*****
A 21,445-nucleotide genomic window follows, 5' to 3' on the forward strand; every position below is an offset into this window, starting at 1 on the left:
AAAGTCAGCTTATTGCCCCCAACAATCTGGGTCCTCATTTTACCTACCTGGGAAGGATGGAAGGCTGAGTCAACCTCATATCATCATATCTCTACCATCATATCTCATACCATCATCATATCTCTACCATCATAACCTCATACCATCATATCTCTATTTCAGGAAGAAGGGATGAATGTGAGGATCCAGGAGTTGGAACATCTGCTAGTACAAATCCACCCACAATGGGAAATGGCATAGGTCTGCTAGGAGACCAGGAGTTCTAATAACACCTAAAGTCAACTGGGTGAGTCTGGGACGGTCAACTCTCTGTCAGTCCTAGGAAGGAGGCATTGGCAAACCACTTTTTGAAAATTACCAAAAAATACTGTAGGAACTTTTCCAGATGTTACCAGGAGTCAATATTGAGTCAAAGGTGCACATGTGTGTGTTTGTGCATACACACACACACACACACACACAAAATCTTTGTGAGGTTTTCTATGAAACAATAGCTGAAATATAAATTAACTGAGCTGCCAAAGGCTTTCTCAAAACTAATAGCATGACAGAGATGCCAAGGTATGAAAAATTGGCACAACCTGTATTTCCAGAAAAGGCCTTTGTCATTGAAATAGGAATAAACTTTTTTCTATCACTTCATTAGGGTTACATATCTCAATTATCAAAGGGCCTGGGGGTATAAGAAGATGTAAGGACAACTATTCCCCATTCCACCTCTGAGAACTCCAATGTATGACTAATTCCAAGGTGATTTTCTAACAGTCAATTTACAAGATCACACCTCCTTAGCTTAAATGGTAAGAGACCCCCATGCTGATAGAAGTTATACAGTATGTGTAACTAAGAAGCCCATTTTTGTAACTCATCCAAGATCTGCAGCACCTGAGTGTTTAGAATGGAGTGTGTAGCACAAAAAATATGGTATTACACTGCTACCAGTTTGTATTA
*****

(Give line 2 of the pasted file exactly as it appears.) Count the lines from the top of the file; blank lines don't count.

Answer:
AAAGTCAGCTTATTGCCCCCAACAATCTGGGTCCTCATTTTACCTACCTGGGAAGGATGGAAGGCTGAGTCAACCTCATATCATCATATCTCTACCATCATATCTCATACCATCATCATATCTCTACCATCATAACCTCATACCATCATATCTCTATTTCAGGAAGAAGGGATGAATGTGAGGATCCAGGAGTTGGAACATCTGCTAGTACAAATCCACCCACAATGGGAAATGGCATAGGTCTGCTAGGAGACCAGGAGTTCTAATAACACCTAAAGTCAACTGGGTGAGTCTGGGACGGTCAACTCTCTGTCAGTCCTAGGAAGGAGGCATTGGCAAACCACTTTTTGAAAATTACCAAAAAATACTGTAGGAACTTTTCCAGATGTTACCAGGAGTCAATATTGAGTCAAAGGTGCACATGTGTGTGTTTGTGCATACACACACACACACACACACACAAAATCTTTGTGAGGTTTTCTATGAAACAATAGCTGAAATATAAATTAACTGAGCTGCCAAAGGCTTTCTCAAAACTAATAGCATGACAGAGATGCCAAGGTATGAAAAATTGGCACAACCTGTATTTCCAGAAAAGGCCTTTGTCATTGAAATAGGAATAAACTTTTTTCTATCACTTCATTAGGGTTACATATCTCAATTATCAAAGGGCCTGGGGGTATAAGAAGATGTAAGGACAACTATTCCCCATTCCACCTCTGAGAACTCCAATGTATGACTAATTCCAAGGTGATTTTCTAACAGTCAATTTACAAGATCACACCTCCTTAGCTTAAATGGTAAGAGACCCCCATGCTGATAGAAGTTATACAGTATGTGTAACTAAGAAGCCCATTTTTGTAACTCATCCAAGATCTGCAGCACCTGAGTGTTTAGAATGGAGTGTGTAGCACAAAAAATATGGTATTACACTGCTACCAGTTTGTATTA